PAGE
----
Novel: More Happy Than Not by Adam Silvera | Goodreads
Release Date: June 2nd, 2015
Publisher: Soho Teen
Source: Publisher via BookPeople Teen Press Corps
The Leteo Institute’s revolutionary memory-relief procedure seems too good to be true to Aaron Soto — miracle cure-alls don’t tend to pop up in the Bronx projects. But Aaron can’t forget how he’s grown up poor or how his friends aren’t always there for him. Like after his father committed suicide in their one bedroom apartment. Aaron has the support of his patient girlfriend, if not necessarily his distant brother and overworked mother, but it’s not enough.
Then Thomas shows up. He has a sweet movie-watching setup on his roof, and he doesn’t mind Aaron’s obsession with a popular fantasy series. There are nicknames, inside jokes. Most importantly, Thomas doesn’t mind talking about Aaron’s past. But Aaron’s newfound happiness isn’t welcome on his block. Since he’s can’t stay away from Thomas or suddenly stop being gay, Aaron must turn to Leteo to straighten himself out, even if it means forgetting who he is.
Adam Silvera’s extraordinary debut novel offers a unique confrontation of race, class and sexuality during one charged near-future summer in the Bronx.
It’s impossible not to fall in love with More Happy Than Not.
More Happy Than Not is a brutally honest story of a young man confronting who he is, falling in love, and learning what it means to be human, all with the hilarious and poignant hand of Adam Silvera.
I don’t know how to perfectly explain my emotions surrounding this book, because I hold that much love for it. (So, I found a gif.)
This book, in one word, is beautiful. It takes the pain of losing a parent, the feeling of being love, and the difficulty of coming to terms with your sexuality, and weaves them all together. Aaron, the main character, is one of those characters who I connected with immediately, despite our incredibly different lives. I felt his pain, his happiness, his love, and his fear. I just got him. And I love when that happens in a book.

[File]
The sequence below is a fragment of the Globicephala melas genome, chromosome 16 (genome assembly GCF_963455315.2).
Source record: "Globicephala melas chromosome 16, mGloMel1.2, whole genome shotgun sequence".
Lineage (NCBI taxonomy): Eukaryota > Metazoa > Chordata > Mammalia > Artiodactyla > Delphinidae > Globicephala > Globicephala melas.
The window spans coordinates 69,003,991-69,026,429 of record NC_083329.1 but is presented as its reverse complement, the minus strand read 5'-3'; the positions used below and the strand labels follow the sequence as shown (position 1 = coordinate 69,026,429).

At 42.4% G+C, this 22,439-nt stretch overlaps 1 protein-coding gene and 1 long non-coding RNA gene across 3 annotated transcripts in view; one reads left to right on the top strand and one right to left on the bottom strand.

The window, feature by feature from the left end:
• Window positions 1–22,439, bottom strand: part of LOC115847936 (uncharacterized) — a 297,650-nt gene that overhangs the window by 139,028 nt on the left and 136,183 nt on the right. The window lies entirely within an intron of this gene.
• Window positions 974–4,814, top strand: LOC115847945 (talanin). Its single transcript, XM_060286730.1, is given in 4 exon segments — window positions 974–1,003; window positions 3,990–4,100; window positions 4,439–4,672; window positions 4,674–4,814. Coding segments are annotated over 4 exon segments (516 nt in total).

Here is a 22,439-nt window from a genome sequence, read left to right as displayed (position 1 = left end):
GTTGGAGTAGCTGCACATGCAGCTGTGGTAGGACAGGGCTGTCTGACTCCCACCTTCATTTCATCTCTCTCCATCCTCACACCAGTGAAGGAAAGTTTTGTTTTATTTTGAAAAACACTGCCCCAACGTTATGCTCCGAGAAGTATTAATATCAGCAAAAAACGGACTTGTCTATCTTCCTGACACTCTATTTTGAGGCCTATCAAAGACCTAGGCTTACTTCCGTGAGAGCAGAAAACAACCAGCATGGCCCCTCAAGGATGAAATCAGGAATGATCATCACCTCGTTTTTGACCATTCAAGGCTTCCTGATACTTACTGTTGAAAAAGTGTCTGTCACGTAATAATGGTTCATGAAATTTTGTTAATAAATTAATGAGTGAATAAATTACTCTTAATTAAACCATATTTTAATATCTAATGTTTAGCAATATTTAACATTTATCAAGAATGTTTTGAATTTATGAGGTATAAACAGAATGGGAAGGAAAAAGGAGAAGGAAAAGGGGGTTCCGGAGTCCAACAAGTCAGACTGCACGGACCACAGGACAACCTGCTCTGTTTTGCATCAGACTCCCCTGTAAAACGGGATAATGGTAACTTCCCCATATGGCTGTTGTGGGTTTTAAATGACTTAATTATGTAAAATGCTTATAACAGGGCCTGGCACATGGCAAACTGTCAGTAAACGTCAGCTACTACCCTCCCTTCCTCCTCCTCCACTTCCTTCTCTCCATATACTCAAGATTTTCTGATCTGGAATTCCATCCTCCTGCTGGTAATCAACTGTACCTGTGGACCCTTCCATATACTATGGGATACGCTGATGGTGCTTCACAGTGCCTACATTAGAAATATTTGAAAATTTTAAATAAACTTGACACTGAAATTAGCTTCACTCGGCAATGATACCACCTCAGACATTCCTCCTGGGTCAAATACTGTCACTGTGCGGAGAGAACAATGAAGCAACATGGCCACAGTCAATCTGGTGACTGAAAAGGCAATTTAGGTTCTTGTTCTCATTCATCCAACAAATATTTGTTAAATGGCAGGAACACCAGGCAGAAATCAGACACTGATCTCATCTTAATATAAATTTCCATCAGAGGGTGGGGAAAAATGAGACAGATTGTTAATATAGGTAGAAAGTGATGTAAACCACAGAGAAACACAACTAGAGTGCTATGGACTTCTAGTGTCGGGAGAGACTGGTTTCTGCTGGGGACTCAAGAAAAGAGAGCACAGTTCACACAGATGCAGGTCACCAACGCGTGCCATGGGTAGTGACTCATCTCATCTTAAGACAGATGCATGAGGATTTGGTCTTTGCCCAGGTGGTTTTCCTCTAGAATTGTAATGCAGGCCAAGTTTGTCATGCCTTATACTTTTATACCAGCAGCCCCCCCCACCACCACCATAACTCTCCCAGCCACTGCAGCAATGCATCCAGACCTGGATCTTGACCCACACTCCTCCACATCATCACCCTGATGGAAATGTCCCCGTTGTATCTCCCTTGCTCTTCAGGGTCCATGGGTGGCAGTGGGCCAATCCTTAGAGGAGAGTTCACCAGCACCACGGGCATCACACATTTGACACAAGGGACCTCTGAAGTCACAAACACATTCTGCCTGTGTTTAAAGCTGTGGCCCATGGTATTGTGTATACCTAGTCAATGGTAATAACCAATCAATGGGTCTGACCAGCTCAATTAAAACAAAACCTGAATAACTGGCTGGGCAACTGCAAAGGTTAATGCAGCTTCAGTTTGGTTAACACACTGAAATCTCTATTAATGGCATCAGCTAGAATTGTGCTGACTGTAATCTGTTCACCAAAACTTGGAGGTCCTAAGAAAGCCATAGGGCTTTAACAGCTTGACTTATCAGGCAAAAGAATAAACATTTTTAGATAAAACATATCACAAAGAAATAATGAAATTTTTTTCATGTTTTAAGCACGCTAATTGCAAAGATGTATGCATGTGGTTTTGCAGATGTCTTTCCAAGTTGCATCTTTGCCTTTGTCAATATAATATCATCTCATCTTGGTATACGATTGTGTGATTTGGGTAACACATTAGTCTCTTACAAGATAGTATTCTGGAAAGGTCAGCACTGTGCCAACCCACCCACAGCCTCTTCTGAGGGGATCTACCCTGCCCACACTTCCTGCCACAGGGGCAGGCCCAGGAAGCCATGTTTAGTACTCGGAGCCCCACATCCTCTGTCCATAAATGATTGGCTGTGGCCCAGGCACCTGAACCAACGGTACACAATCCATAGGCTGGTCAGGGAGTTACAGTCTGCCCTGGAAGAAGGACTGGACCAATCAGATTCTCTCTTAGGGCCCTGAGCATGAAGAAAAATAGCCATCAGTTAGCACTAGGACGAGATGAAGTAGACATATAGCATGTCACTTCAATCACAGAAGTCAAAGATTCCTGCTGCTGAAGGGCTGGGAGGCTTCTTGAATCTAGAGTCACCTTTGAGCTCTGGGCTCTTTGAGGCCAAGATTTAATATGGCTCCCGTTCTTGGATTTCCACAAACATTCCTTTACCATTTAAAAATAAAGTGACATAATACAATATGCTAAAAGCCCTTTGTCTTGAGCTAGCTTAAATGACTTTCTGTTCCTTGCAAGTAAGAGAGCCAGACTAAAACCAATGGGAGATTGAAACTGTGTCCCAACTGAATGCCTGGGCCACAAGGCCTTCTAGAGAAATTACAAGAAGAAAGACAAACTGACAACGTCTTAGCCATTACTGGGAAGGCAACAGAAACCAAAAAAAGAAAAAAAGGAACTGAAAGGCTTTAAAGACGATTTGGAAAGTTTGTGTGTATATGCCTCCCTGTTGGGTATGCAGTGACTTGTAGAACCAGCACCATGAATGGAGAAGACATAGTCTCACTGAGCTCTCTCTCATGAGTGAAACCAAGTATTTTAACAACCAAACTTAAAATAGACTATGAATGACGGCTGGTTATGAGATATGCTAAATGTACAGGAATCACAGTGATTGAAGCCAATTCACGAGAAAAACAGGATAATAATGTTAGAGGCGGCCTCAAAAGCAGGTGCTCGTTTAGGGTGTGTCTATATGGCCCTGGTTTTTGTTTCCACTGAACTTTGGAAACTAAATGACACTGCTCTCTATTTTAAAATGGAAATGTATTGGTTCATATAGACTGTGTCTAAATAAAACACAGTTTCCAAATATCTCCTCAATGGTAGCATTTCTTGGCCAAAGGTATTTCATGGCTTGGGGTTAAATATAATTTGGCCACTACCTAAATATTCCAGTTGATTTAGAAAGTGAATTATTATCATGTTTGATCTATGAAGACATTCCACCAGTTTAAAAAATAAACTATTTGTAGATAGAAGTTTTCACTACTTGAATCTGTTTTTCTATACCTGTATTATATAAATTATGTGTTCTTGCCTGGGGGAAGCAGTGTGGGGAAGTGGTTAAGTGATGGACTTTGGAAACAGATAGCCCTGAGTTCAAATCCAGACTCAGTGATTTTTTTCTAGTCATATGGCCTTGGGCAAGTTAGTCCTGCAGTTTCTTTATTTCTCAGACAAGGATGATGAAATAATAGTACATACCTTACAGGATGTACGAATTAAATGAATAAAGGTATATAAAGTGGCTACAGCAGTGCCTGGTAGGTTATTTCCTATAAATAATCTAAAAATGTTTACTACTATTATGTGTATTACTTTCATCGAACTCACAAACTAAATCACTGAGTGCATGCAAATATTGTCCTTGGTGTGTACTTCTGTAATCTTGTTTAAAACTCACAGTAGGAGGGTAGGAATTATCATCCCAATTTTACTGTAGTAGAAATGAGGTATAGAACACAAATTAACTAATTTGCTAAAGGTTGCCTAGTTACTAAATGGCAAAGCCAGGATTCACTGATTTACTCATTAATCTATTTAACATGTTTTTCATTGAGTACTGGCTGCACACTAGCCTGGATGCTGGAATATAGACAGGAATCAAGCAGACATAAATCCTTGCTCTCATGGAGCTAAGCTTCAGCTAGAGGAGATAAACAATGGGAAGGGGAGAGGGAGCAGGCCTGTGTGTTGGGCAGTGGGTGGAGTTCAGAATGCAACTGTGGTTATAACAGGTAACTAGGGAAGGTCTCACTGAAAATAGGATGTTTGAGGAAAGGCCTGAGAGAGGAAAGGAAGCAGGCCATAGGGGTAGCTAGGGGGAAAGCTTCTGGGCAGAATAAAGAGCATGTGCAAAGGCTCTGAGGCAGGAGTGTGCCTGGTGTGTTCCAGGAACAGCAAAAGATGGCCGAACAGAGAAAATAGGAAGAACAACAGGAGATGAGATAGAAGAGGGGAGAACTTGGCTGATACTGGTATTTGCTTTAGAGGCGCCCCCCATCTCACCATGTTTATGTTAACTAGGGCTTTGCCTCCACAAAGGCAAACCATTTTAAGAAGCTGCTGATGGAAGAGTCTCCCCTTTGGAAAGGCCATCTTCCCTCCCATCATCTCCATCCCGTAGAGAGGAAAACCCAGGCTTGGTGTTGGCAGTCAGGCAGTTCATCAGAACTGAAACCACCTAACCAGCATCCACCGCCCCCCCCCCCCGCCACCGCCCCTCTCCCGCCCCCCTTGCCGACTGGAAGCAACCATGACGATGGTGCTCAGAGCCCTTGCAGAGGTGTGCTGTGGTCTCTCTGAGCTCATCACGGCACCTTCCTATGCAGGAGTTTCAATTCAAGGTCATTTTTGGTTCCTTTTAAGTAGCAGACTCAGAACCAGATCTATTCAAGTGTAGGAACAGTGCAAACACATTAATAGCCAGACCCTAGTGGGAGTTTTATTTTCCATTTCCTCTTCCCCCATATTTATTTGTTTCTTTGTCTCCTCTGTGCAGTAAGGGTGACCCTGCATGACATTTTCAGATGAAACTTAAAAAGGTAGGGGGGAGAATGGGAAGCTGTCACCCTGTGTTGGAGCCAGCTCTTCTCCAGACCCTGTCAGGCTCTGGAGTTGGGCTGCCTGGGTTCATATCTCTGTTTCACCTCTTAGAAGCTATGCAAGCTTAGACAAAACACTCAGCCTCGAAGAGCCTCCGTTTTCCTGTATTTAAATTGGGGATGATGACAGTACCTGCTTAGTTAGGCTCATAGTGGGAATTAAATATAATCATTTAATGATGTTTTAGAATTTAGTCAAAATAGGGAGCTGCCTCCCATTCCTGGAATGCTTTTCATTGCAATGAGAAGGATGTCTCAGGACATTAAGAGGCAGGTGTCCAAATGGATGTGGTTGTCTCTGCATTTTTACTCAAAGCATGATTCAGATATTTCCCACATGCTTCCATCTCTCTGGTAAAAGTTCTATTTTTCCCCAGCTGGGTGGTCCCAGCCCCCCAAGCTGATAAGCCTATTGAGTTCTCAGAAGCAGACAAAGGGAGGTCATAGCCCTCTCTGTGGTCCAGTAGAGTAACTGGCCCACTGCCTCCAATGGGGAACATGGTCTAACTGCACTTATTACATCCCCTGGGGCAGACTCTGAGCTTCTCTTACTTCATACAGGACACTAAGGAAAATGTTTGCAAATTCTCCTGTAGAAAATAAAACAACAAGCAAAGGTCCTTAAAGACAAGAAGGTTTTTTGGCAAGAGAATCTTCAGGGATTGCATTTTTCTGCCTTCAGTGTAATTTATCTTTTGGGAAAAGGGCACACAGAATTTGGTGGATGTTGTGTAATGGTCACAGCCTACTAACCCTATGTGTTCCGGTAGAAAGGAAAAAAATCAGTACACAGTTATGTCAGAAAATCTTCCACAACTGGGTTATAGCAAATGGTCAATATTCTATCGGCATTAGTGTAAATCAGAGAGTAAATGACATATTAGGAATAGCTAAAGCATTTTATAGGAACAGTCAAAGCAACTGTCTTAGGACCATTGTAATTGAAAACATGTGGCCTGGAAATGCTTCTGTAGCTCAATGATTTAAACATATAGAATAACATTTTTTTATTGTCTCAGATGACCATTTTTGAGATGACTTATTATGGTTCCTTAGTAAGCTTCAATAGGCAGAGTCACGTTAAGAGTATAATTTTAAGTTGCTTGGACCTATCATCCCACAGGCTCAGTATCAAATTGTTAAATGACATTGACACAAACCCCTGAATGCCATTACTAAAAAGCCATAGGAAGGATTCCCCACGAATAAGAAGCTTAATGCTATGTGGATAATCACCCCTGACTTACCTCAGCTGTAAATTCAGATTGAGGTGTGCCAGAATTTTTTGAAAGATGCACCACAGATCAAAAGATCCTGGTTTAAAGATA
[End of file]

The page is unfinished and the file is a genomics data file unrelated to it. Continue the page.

The story mainly focuses on the growing friendship between Aaron and Thomas, a boy he meets in the beginning of the book. They quickly grow close, and Aaron begins to feel more-than-friends feelings towards Thomas, causing him to question his sexuality. Silvera handles this questioning in by far the best way I’ve seen: he lets Aaron struggle. It’s not necessarily the loving another guy part that trips Aaron up, it’s what it will mean for him, his family, and his friends. Being gay in his neighborhood is dangerous, and Aaron fears for his life. He fears the possibility of being an outcast among his childhood friends, and the possibility that his mom and brother will reject him. He fears losing his girlfriend, Genevieve, whose friendship and love he treasures.
And because he doesn’t want to cause all of this pain, Aaron turns to the Leteo Institute, hoping they can erase his memories of Thomas and turn him straight again. The most important part of the book, in my opinion, is whenever Aaron is making his decision as to whether or not he’s going to go through with the procedure. His mom doesn’t want him to, but Aaron believes that it’s the only answer for him. His inner battle between the person he is and the person he wants to be broke my heart: I just wanted him to be happy and to be loved.
The Leteo Institute stands for the idea of people believing we need to forget people in order to be happy in our lives (I believe – I’m obviously not sure what Silvera intended). It’s a powerful symbol, especially in Aaron’s story. For Aaron it’s a way out, but for other people, it’s a way of moving on. The concept of Leteo isn’t entirely far-fetched, which is possibly what made it so real in my head, and also a bit frightening. How would people use a technology like that? How would it change society? More Happy Than Not confronts those questions through Aaron, and changed the way I thought about the phrase “forgive and forget”.
More Happy Than Not is a must-read for everyone. It is on my favorite reads of all time list, and is definitely one of the best books I’ve read this year. Silvera writes with a masterful, yet relatable style that I connected to immediately, and Aaron is a character I’ll never forget. Go out and get this book. Buy it for a friend. Buy it for a family member. Buy it for a random person on the street. It’s that good, and that important.